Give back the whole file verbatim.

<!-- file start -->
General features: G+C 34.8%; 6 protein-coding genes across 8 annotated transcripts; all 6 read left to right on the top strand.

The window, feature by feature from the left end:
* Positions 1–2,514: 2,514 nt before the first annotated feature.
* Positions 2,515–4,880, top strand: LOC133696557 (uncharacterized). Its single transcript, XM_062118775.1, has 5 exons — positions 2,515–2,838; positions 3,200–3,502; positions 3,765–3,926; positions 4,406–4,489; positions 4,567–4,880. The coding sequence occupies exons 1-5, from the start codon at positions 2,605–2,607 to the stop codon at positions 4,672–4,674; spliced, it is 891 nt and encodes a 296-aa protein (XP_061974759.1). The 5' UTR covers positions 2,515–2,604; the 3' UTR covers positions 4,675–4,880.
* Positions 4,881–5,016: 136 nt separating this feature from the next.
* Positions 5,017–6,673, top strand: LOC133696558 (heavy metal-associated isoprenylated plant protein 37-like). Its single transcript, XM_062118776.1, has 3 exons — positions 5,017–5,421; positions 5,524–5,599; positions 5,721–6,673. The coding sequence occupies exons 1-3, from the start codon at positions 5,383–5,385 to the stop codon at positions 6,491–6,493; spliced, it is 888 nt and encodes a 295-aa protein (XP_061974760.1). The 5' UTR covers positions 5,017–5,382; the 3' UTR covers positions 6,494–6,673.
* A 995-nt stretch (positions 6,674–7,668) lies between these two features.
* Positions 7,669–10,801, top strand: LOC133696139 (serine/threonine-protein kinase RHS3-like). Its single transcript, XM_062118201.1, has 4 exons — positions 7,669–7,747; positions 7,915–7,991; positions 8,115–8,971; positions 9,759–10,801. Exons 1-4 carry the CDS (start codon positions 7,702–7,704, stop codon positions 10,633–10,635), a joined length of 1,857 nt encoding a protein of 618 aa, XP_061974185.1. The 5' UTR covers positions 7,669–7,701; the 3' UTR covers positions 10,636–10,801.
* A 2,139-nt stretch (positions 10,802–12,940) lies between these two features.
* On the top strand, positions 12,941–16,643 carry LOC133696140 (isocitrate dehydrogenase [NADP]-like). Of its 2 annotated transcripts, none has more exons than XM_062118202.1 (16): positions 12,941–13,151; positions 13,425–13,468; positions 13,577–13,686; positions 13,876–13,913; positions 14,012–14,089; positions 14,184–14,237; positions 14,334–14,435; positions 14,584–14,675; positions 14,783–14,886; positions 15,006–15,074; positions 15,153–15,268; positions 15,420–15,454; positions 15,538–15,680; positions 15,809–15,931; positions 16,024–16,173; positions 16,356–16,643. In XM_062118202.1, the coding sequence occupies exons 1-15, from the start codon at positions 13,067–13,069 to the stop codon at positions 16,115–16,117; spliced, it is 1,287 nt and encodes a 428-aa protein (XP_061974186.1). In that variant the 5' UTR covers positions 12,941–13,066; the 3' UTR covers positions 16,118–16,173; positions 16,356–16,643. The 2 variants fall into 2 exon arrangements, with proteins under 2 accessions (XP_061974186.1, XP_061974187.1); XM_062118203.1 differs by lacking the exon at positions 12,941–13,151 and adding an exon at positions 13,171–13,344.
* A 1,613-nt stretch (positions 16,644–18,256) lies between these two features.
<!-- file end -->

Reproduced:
General features: G+C 34.8%; 6 protein-coding genes across 8 annotated transcripts; all 6 read left to right on the top strand.

The window, feature by feature from the left end:
* Positions 1–2,514: 2,514 nt before the first annotated feature.
* Positions 2,515–4,880, top strand: LOC133696557 (uncharacterized). Its single transcript, XM_062118775.1, has 5 exons — positions 2,515–2,838; positions 3,200–3,502; positions 3,765–3,926; positions 4,406–4,489; positions 4,567–4,880. The coding sequence occupies exons 1-5, from the start codon at positions 2,605–2,607 to the stop codon at positions 4,672–4,674; spliced, it is 891 nt and encodes a 296-aa protein (XP_061974759.1). The 5' UTR covers positions 2,515–2,604; the 3' UTR covers positions 4,675–4,880.
* Positions 4,881–5,016: 136 nt separating this feature from the next.
* Positions 5,017–6,673, top strand: LOC133696558 (heavy metal-associated isoprenylated plant protein 37-like). Its single transcript, XM_062118776.1, has 3 exons — positions 5,017–5,421; positions 5,524–5,599; positions 5,721–6,673. The coding sequence occupies exons 1-3, from the start codon at positions 5,383–5,385 to the stop codon at positions 6,491–6,493; spliced, it is 888 nt and encodes a 295-aa protein (XP_061974760.1). The 5' UTR covers positions 5,017–5,382; the 3' UTR covers positions 6,494–6,673.
* A 995-nt stretch (positions 6,674–7,668) lies between these two features.
* Positions 7,669–10,801, top strand: LOC133696139 (serine/threonine-protein kinase RHS3-like). Its single transcript, XM_062118201.1, has 4 exons — positions 7,669–7,747; positions 7,915–7,991; positions 8,115–8,971; positions 9,759–10,801. Exons 1-4 carry the CDS (start codon positions 7,702–7,704, stop codon positions 10,633–10,635), a joined length of 1,857 nt encoding a protein of 618 aa, XP_061974185.1. The 5' UTR covers positions 7,669–7,701; the 3' UTR covers positions 10,636–10,801.
* A 2,139-nt stretch (positions 10,802–12,940) lies between these two features.
* On the top strand, positions 12,941–16,643 carry LOC133696140 (isocitrate dehydrogenase [NADP]-like). Of its 2 annotated transcripts, none has more exons than XM_062118202.1 (16): positions 12,941–13,151; positions 13,425–13,468; positions 13,577–13,686; positions 13,876–13,913; positions 14,012–14,089; positions 14,184–14,237; positions 14,334–14,435; positions 14,584–14,675; positions 14,783–14,886; positions 15,006–15,074; positions 15,153–15,268; positions 15,420–15,454; positions 15,538–15,680; positions 15,809–15,931; positions 16,024–16,173; positions 16,356–16,643. In XM_062118202.1, the coding sequence occupies exons 1-15, from the start codon at positions 13,067–13,069 to the stop codon at positions 16,115–16,117; spliced, it is 1,287 nt and encodes a 428-aa protein (XP_061974186.1). In that variant the 5' UTR covers positions 12,941–13,066; the 3' UTR covers positions 16,118–16,173; positions 16,356–16,643. The 2 variants fall into 2 exon arrangements, with proteins under 2 accessions (XP_061974186.1, XP_061974187.1); XM_062118203.1 differs by lacking the exon at positions 12,941–13,151 and adding an exon at positions 13,171–13,344.
* A 1,613-nt stretch (positions 16,644–18,256) lies between these two features.